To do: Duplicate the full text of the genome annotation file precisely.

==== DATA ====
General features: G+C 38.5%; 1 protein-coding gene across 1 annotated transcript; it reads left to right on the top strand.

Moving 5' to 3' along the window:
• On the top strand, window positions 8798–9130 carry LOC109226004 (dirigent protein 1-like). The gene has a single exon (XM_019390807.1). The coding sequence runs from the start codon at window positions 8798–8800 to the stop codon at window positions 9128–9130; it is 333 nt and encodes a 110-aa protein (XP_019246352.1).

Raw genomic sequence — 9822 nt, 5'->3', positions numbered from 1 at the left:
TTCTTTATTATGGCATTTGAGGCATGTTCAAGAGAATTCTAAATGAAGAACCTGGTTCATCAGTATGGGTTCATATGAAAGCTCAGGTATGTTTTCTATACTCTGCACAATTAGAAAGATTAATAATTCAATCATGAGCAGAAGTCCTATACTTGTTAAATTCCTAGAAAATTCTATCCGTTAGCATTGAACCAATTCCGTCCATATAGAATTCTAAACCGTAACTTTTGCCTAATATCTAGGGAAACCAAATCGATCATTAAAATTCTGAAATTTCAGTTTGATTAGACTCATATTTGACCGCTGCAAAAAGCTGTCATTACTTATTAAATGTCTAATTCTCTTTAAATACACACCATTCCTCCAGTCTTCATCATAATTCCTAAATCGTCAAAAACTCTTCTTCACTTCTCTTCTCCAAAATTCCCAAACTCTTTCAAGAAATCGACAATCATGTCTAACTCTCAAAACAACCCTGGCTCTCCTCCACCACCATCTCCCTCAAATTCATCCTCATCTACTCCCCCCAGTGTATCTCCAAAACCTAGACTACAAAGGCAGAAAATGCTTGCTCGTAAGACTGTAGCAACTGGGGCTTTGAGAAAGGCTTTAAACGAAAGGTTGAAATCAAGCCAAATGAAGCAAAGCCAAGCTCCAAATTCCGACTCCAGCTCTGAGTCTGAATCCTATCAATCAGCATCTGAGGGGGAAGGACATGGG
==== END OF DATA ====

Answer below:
General features: G+C 38.5%; 1 protein-coding gene across 1 annotated transcript; it reads left to right on the top strand.

Moving 5' to 3' along the window:
• On the top strand, window positions 8798–9130 carry LOC109226004 (dirigent protein 1-like). The gene has a single exon (XM_019390807.1). The coding sequence runs from the start codon at window positions 8798–8800 to the stop codon at window positions 9128–9130; it is 333 nt and encodes a 110-aa protein (XP_019246352.1).

Raw genomic sequence — 9822 nt, 5'->3', positions numbered from 1 at the left:
TTCTTTATTATGGCATTTGAGGCATGTTCAAGAGAATTCTAAATGAAGAACCTGGTTCATCAGTATGGGTTCATATGAAAGCTCAGGTATGTTTTCTATACTCTGCACAATTAGAAAGATTAATAATTCAATCATGAGCAGAAGTCCTATACTTGTTAAATTCCTAGAAAATTCTATCCGTTAGCATTGAACCAATTCCGTCCATATAGAATTCTAAACCGTAACTTTTGCCTAATATCTAGGGAAACCAAATCGATCATTAAAATTCTGAAATTTCAGTTTGATTAGACTCATATTTGACCGCTGCAAAAAGCTGTCATTACTTATTAAATGTCTAATTCTCTTTAAATACACACCATTCCTCCAGTCTTCATCATAATTCCTAAATCGTCAAAAACTCTTCTTCACTTCTCTTCTCCAAAATTCCCAAACTCTTTCAAGAAATCGACAATCATGTCTAACTCTCAAAACAACCCTGGCTCTCCTCCACCACCATCTCCCTCAAATTCATCCTCATCTACTCCCCCCAGTGTATCTCCAAAACCTAGACTACAAAGGCAGAAAATGCTTGCTCGTAAGACTGTAGCAACTGGGGCTTTGAGAAAGGCTTTAAACGAAAGGTTGAAATCAAGCCAAATGAAGCAAAGCCAAGCTCCAAATTCCGACTCCAGCTCTGAGTCTGAATCCTATCAATCAGCATCTGAGGGGGAAGGACATGGG